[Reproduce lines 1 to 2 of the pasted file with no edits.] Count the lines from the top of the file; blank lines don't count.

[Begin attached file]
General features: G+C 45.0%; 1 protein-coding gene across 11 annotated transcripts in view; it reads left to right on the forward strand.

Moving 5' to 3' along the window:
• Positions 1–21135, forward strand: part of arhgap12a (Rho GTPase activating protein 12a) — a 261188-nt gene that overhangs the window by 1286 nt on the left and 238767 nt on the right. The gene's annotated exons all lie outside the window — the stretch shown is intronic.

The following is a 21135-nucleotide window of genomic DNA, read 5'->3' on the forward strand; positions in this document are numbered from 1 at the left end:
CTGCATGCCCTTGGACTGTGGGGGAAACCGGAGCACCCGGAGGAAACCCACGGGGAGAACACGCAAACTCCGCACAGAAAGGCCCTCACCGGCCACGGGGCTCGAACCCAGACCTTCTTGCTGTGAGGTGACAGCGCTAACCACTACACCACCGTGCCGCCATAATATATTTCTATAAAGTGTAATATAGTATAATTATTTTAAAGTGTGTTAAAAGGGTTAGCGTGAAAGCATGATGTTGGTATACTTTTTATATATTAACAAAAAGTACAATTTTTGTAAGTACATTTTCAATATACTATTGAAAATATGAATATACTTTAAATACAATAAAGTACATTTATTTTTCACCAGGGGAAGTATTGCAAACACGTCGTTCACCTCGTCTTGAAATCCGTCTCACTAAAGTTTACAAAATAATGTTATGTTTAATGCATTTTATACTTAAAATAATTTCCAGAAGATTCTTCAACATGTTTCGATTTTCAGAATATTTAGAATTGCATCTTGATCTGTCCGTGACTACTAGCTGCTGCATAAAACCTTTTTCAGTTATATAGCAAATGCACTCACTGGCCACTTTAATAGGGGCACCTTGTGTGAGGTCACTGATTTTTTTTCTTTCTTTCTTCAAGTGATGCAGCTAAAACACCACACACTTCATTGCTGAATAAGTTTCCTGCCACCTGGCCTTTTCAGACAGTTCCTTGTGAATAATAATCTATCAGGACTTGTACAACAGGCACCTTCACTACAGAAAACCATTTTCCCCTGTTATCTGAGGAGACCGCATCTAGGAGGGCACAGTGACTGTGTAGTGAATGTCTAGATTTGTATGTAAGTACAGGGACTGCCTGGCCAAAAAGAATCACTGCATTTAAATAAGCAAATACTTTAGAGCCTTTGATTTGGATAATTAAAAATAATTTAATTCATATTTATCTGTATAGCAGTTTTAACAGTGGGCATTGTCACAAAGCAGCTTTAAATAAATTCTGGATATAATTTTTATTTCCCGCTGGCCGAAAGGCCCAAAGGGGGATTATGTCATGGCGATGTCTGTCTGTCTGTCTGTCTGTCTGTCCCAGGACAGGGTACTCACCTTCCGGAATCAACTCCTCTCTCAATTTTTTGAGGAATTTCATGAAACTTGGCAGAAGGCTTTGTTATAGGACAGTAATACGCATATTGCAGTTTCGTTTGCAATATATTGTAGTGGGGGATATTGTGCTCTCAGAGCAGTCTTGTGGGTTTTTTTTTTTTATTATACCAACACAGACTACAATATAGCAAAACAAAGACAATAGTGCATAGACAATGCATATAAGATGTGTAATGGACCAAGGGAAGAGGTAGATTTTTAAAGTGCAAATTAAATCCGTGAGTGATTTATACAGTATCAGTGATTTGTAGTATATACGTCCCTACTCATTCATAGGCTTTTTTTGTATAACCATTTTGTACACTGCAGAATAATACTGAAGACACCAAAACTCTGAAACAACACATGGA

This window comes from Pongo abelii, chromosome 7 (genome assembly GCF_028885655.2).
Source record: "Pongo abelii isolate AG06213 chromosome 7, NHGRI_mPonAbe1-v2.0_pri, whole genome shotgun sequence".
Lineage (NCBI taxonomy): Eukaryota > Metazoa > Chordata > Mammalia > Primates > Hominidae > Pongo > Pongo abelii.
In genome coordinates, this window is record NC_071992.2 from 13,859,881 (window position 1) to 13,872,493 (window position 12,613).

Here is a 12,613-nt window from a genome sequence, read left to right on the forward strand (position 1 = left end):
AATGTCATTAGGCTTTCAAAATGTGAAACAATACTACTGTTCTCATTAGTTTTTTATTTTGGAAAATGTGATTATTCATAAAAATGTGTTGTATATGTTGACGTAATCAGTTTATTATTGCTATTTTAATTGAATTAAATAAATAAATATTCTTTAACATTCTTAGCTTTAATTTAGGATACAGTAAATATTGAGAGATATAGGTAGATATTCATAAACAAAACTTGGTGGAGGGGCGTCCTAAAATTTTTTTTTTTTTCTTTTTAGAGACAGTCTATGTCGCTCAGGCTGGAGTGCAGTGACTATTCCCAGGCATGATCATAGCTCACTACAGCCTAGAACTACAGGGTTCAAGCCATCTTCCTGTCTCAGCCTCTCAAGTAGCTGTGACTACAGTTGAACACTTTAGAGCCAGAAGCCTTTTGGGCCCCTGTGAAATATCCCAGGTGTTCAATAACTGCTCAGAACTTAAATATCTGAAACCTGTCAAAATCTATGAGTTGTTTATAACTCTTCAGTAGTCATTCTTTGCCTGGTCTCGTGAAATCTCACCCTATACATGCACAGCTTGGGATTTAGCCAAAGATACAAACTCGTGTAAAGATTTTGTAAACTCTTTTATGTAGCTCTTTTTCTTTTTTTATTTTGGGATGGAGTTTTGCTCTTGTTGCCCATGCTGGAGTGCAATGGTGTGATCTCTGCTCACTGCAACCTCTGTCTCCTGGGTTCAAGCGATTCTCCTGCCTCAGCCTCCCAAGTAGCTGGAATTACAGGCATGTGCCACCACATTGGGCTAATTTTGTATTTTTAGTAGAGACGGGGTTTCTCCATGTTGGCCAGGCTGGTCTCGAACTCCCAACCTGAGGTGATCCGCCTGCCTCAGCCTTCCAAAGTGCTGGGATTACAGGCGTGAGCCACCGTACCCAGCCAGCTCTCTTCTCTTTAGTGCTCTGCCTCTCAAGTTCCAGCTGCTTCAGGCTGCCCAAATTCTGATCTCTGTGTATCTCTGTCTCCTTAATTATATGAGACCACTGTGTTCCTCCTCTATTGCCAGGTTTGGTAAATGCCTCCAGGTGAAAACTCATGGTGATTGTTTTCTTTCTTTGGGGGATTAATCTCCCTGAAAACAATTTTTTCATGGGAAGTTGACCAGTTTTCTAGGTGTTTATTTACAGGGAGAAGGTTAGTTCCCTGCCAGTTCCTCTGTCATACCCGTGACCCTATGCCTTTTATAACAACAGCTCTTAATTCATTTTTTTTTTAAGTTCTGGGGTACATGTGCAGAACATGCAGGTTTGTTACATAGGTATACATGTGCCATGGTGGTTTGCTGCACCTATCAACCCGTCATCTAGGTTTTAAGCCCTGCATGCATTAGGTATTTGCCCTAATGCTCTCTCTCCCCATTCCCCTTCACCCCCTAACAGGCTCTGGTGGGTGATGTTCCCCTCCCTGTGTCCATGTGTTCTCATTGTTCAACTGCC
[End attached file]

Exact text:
General features: G+C 45.0%; 1 protein-coding gene across 11 annotated transcripts in view; it reads left to right on the forward strand.

Moving 5' to 3' along the window: